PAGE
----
Free Consultations *
TOLL FREE: 866-679-2513
KEW GARDENS: 718-577-2573
WOODBURY: 516-681-0250
We continue to be here for you as we monitor the current COVID-19 health crisis. Futterman, Sirotkin & Seinfeld remains open. Our staff is working remotely and the firm will continue to be functional and operational.

You can reach all of us via email or leave a message on our phone extensions and we will return the calls as quickly as possible.
We are concerned about the health and safety of all of our clients and wish all of you the best during these difficult times.

Over 60 Years In Queens County
Estate /

How can I monitor my loved ones’ care?

| Jun 5, 2018 | Nursing Home Neglect

When you have a loved one in a nursing home in New York, it is important to monitor the care he or she receives. This enables you to make sure your loved one is being treated properly. It also helps you stay on top of things and prevent neglect. However, knowing how to properly monitor care is not always easy.

According to U.S. News and World Report, the main way to keep on top of things when it comes to nursing home care is to visit your loved one often. On these visits, you can assess his or her condition. You can also watch staff interactions and ensure the living conditions are acceptable. It is important to not always visit at the same times. Try varying your schedule to see care and conditions at different times of the day and throughout the week.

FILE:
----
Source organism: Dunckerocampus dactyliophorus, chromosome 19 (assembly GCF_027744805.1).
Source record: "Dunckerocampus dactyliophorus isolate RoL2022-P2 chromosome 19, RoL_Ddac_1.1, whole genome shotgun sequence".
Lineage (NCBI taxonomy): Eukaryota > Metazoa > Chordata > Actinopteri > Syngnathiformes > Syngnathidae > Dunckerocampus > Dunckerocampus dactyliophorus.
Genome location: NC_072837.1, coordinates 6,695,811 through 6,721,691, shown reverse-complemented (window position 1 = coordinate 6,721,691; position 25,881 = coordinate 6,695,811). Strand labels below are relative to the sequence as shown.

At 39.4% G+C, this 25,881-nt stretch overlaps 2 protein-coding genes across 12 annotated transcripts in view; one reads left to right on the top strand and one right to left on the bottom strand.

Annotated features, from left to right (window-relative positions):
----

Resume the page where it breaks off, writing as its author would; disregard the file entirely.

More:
You should also ask to see your loved one’s charts to look over medications and care instructions so you know what should be happening. Find out if medication is being given too little or too much.Talk with your loved one about any concerns he or she has, too. 

Do not be afraid to ask for inspection records. Also, find out how employees are screened. Make sure you follow up if you have any concerns to make sure they have been handled. You may also want to talk with others who are visiting their loved ones to get an idea of any concerns that seem to be universal.

Always address concerns with the administrator or someone who is in power and can make changes. Do not be afraid to stand up for your loved one’s rights. This information is for education and is not legal advice.


Need Answers? Contact Us for a Free Consultation